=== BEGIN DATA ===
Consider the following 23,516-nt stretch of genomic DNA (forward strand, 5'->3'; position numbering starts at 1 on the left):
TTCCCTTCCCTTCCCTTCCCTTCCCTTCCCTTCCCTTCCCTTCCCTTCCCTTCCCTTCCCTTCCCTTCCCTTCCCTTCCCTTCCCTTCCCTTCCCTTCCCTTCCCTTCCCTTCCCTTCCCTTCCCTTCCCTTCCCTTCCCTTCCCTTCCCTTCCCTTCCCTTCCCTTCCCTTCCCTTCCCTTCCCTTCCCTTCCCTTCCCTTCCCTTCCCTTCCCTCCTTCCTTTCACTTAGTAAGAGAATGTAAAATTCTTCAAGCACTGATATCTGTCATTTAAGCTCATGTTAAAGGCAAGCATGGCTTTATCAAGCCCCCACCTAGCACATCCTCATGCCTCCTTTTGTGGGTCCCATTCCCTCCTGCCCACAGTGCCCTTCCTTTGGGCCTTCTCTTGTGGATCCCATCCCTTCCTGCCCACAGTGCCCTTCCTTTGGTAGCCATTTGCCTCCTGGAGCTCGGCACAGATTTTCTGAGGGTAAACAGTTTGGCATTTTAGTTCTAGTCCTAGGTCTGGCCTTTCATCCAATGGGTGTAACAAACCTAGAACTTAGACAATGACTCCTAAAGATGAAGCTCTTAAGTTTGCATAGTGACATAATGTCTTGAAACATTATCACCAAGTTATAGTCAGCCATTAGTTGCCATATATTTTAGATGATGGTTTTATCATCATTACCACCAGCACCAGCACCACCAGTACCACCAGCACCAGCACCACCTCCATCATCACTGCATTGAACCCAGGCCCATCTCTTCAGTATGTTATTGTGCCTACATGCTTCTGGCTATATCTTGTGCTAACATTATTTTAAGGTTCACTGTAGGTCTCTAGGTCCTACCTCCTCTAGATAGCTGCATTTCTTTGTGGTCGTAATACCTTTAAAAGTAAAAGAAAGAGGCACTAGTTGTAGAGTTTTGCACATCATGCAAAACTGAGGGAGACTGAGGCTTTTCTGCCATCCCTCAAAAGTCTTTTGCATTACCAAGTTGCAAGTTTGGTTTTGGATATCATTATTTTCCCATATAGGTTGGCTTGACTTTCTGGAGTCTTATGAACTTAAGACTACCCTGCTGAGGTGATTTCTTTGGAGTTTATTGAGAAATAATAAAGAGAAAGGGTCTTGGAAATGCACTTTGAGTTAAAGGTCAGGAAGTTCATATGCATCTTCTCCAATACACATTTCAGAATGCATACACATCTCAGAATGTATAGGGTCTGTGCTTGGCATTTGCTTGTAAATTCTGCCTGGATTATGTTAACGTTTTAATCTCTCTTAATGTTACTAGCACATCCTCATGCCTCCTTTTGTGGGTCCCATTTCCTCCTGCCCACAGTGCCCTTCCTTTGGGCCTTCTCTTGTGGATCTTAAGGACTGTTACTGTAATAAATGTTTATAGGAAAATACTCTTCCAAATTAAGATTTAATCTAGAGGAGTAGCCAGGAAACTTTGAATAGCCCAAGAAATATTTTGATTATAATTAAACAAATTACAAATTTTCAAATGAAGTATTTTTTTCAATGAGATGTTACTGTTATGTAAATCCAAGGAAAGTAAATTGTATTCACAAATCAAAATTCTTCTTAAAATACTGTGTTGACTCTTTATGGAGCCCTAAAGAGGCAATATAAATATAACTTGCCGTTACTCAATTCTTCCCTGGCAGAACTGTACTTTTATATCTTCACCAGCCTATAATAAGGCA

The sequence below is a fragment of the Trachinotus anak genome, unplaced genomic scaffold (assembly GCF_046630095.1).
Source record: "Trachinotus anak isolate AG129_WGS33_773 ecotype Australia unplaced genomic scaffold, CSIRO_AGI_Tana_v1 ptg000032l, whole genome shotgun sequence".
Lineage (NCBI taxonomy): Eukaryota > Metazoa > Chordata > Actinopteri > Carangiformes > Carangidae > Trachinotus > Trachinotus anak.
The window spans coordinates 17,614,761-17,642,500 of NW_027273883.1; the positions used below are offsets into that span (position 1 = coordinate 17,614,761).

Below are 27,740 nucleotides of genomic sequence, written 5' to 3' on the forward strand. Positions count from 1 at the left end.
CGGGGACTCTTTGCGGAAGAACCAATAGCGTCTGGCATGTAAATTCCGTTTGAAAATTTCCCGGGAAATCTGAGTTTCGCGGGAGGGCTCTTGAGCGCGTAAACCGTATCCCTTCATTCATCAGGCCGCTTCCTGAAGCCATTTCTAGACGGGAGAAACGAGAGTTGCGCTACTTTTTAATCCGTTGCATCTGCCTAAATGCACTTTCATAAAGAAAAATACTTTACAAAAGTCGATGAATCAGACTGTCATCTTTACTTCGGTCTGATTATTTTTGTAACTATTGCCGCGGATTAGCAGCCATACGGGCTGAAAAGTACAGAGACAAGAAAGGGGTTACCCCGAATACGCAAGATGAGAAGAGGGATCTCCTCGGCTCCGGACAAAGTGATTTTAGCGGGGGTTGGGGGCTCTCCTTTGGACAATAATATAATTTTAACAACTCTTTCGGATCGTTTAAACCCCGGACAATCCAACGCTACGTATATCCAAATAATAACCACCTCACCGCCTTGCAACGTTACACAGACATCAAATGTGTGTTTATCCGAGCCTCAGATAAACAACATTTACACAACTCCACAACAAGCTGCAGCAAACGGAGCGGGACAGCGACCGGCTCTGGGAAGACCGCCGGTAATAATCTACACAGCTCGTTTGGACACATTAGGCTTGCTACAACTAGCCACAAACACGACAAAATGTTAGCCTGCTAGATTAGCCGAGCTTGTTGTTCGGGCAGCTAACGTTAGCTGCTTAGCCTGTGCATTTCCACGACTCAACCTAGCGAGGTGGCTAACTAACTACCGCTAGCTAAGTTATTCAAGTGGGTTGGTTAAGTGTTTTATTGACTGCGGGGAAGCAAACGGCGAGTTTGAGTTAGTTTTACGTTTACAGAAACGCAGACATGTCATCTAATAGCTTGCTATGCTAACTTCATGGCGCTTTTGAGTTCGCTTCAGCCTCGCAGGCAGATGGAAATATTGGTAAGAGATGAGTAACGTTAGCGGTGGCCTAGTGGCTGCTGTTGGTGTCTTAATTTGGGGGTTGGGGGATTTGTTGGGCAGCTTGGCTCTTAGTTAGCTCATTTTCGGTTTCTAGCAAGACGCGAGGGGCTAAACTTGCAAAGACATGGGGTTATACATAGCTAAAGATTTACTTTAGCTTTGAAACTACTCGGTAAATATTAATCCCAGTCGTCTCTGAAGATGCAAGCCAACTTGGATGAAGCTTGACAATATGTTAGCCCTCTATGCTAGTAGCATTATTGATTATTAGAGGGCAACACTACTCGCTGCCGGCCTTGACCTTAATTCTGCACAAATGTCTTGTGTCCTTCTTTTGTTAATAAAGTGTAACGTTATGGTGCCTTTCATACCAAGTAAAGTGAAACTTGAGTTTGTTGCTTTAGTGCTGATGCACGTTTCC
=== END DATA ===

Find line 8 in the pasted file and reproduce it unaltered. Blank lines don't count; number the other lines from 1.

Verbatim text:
CGGGGACTCTTTGCGGAAGAACCAATAGCGTCTGGCATGTAAATTCCGTTTGAAAATTTCCCGGGAAATCTGAGTTTCGCGGGAGGGCTCTTGAGCGCGTAAACCGTATCCCTTCATTCATCAGGCCGCTTCCTGAAGCCATTTCTAGACGGGAGAAACGAGAGTTGCGCTACTTTTTAATCCGTTGCATCTGCCTAAATGCACTTTCATAAAGAAAAATACTTTACAAAAGTCGATGAATCAGACTGTCATCTTTACTTCGGTCTGATTATTTTTGTAACTATTGCCGCGGATTAGCAGCCATACGGGCTGAAAAGTACAGAGACAAGAAAGGGGTTACCCCGAATACGCAAGATGAGAAGAGGGATCTCCTCGGCTCCGGACAAAGTGATTTTAGCGGGGGTTGGGGGCTCTCCTTTGGACAATAATATAATTTTAACAACTCTTTCGGATCGTTTAAACCCCGGACAATCCAACGCTACGTATATCCAAATAATAACCACCTCACCGCCTTGCAACGTTACACAGACATCAAATGTGTGTTTATCCGAGCCTCAGATAAACAACATTTACACAACTCCACAACAAGCTGCAGCAAACGGAGCGGGACAGCGACCGGCTCTGGGAAGACCGCCGGTAATAATCTACACAGCTCGTTTGGACACATTAGGCTTGCTACAACTAGCCACAAACACGACAAAATGTTAGCCTGCTAGATTAGCCGAGCTTGTTGTTCGGGCAGCTAACGTTAGCTGCTTAGCCTGTGCATTTCCACGACTCAACCTAGCGAGGTGGCTAACTAACTACCGCTAGCTAAGTTATTCAAGTGGGTTGGTTAAGTGTTTTATTGACTGCGGGGAAGCAAACGGCGAGTTTGAGTTAGTTTTACGTTTACAGAAACGCAGACATGTCATCTAATAGCTTGCTATGCTAACTTCATGGCGCTTTTGAGTTCGCTTCAGCCTCGCAGGCAGATGGAAATATTGGTAAGAGATGAGTAACGTTAGCGGTGGCCTAGTGGCTGCTGTTGGTGTCTTAATTTGGGGGTTGGGGGATTTGTTGGGCAGCTTGGCTCTTAGTTAGCTCATTTTCGGTTTCTAGCAAGACGCGAGGGGCTAAACTTGCAAAGACATGGGGTTATACATAGCTAAAGATTTACTTTAGCTTTGAAACTACTCGGTAAATATTAATCCCAGTCGTCTCTGAAGATGCAAGCCAACTTGGATGAAGCTTGACAATATGTTAGCCCTCTATGCTAGTAGCATTATTGATTATTAGAGGGCAACACTACTCGCTGCCGGCCTTGACCTTAATTCTGCACAAATGTCTTGTGTCCTTCTTTTGTTAATAAAGTGTAACGTTATGGTGCCTTTCATACCAAGTAAAGTGAAACTTGAGTTTGTTGCTTTAGTGCTGATGCACGTTTCC